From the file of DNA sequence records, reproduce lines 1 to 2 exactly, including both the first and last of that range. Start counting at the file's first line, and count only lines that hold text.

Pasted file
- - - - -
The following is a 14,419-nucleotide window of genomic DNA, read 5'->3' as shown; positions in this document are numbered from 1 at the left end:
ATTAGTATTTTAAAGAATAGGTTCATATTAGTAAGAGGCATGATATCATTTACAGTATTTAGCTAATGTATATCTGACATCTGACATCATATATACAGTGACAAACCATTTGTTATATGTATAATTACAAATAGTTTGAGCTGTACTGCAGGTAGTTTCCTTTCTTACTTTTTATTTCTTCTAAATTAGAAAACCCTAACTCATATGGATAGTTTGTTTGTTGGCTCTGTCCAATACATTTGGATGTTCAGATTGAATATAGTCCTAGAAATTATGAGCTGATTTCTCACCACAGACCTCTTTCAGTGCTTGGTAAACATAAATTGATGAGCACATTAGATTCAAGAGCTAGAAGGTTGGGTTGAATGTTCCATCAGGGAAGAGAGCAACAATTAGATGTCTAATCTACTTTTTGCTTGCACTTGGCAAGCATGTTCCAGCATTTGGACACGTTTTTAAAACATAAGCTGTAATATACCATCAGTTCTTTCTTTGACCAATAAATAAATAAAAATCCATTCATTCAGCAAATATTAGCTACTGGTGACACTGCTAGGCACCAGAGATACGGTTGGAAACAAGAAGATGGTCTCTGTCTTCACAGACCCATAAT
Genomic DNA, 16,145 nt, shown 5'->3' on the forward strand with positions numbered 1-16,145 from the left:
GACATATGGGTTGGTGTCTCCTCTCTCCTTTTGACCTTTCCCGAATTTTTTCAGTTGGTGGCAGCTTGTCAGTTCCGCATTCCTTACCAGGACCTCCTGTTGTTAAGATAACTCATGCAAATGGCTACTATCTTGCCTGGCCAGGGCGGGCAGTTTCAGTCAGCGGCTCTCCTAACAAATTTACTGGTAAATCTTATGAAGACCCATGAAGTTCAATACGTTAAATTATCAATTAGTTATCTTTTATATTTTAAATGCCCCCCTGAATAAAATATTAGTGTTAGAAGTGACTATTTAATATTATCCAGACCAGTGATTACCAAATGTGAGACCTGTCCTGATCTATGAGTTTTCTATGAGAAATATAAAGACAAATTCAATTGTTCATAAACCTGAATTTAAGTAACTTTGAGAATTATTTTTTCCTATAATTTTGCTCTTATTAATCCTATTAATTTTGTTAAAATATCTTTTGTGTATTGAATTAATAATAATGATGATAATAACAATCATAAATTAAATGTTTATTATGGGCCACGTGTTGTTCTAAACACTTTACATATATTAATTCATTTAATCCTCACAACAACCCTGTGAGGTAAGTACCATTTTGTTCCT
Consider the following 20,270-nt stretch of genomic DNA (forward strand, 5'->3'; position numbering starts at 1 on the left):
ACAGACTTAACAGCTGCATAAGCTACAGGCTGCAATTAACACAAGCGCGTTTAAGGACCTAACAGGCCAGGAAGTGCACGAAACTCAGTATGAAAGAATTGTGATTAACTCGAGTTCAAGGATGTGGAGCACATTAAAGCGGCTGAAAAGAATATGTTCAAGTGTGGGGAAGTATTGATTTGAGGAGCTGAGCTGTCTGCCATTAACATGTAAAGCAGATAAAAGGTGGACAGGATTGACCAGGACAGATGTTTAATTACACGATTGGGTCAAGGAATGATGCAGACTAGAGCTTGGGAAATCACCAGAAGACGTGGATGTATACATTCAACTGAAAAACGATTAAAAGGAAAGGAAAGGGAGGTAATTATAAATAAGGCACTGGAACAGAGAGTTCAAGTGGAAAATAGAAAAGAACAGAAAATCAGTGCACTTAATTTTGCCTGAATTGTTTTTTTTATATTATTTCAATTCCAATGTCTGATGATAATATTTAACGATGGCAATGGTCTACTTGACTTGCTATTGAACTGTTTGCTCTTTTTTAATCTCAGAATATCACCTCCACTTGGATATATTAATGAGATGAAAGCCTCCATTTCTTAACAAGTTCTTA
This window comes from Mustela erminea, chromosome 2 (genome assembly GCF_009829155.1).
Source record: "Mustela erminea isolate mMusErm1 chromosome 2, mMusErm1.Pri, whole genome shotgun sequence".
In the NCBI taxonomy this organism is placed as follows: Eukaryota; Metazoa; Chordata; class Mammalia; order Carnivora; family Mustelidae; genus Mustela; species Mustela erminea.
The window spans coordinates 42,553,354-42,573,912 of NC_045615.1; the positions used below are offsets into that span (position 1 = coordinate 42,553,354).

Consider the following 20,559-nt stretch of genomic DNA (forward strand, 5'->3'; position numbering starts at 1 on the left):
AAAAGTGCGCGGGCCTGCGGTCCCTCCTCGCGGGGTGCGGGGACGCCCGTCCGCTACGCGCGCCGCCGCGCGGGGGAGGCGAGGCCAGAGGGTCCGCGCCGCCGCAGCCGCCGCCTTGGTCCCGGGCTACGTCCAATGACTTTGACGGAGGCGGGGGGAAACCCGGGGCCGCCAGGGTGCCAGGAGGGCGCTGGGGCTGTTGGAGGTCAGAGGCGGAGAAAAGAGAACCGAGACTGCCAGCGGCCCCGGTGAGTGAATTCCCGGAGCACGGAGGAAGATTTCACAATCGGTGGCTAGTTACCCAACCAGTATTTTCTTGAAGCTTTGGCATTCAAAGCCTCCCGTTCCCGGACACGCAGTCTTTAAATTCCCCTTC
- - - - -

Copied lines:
The following is a 14,419-nucleotide window of genomic DNA, read 5'->3' as shown; positions in this document are numbered from 1 at the left end:
ATTAGTATTTTAAAGAATAGGTTCATATTAGTAAGAGGCATGATATCATTTACAGTATTTAGCTAATGTATATCTGACATCTGACATCATATATACAGTGACAAACCATTTGTTATATGTATAATTACAAATAGTTTGAGCTGTACTGCAGGTAGTTTCCTTTCTTACTTTTTATTTCTTCTAAATTAGAAAACCCTAACTCATATGGATAGTTTGTTTGTTGGCTCTGTCCAATACATTTGGATGTTCAGATTGAATATAGTCCTAGAAATTATGAGCTGATTTCTCACCACAGACCTCTTTCAGTGCTTGGTAAACATAAATTGATGAGCACATTAGATTCAAGAGCTAGAAGGTTGGGTTGAATGTTCCATCAGGGAAGAGAGCAACAATTAGATGTCTAATCTACTTTTTGCTTGCACTTGGCAAGCATGTTCCAGCATTTGGACACGTTTTTAAAACATAAGCTGTAATATACCATCAGTTCTTTCTTTGACCAATAAATAAATAAAAATCCATTCATTCAGCAAATATTAGCTACTGGTGACACTGCTAGGCACCAGAGATACGGTTGGAAACAAGAAGATGGTCTCTGTCTTCACAGACCCATAAT